“We have the highest sensitivity in the world for detecting impurities,” Pennycook says. “We predict that by shrinking the probe we’ll be able to see oxygen, in fact all atoms, wherever they are—every atom of every element. We’ll have single-atom sensitivity, even the ones we don’t expect to see.”—B.C.


Powerful Z-contrast TEM also has staying power
ORNL obtained its Z-contrast transmission electron microscope in 1988, and a bigger and better model in 1993. The Solid State Division’s Steve Pennycook provided specifications for that specially built, 300-kilovolt direct-imaging machine. At the time, it was the most powerful microscope in the world.

“Z-contrast” refers to protons: Atoms with higher atomic numbers, and thus more protons, show up brighter in the TEM’s images. Z is the designation for protons.

Years have passed—Pennycook became a Lockheed Martin corporate fellow in the meantime—but ORNL’s Z-contrast TEM can still claim to be the world’s finest. That’s pretty amazing in a world where state of the art technologies reach obsolescence with dismaying rapidity. Pennycook has a pretty straightforward reason for the scope’s staying power: “The company that built it, VG Microscopes in England, was bought out and the new owner stopped making them. It seems that the microscope was too specialized to generate a profitable number of orders.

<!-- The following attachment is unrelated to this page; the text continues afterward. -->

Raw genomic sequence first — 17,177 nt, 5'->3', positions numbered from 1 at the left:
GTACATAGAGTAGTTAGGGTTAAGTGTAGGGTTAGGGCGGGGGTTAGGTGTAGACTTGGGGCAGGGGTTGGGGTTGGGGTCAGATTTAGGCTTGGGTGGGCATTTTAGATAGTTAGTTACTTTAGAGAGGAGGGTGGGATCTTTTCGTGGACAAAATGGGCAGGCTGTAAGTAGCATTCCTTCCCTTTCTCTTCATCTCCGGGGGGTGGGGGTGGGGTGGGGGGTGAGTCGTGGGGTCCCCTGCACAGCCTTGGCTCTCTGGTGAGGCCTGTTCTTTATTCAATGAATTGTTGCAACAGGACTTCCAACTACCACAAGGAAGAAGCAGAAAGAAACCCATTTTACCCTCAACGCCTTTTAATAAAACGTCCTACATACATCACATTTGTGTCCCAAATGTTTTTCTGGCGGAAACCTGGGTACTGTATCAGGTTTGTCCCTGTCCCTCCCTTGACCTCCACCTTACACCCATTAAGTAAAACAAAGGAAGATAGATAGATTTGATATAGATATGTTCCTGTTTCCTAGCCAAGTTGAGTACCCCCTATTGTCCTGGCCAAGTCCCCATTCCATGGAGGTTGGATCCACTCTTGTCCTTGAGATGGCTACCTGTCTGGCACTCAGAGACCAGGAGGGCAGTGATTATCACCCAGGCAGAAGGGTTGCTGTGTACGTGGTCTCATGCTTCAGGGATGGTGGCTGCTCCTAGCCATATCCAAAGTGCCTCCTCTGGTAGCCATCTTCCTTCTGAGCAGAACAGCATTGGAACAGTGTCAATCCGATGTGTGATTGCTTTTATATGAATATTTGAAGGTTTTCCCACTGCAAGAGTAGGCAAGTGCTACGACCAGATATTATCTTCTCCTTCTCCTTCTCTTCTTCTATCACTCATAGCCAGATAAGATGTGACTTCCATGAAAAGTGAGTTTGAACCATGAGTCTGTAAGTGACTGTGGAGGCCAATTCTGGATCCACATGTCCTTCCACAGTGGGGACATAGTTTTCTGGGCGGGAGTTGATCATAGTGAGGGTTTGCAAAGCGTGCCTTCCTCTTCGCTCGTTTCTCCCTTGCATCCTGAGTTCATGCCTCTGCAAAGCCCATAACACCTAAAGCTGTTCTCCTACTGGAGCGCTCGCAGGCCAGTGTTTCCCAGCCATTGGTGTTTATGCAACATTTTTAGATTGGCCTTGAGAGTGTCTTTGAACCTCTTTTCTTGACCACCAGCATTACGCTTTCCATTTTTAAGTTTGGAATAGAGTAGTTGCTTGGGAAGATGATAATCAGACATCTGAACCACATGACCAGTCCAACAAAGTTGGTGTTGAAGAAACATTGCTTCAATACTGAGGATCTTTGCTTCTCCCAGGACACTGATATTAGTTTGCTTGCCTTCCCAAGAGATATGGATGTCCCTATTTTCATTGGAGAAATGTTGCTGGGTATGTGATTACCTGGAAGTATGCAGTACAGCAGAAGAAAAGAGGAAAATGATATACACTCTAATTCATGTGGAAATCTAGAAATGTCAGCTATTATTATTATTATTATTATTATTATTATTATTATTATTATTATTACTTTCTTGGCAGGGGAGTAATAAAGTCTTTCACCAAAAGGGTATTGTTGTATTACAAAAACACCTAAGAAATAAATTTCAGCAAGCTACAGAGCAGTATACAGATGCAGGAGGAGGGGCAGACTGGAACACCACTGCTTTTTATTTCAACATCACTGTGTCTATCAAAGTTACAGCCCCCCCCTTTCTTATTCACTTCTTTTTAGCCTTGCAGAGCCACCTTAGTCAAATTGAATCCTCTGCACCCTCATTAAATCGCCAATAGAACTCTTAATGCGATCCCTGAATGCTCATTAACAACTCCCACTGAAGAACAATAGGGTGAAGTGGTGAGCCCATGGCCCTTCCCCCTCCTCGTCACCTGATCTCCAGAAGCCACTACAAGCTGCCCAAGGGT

“It makes keeping the microscope running and furnished with spare parts a challenge,” Pennycook says. “But other companies are catching up.”

With interest in materials research increasing, Pennycook should expect no shortage of things to look at with this unique instrument.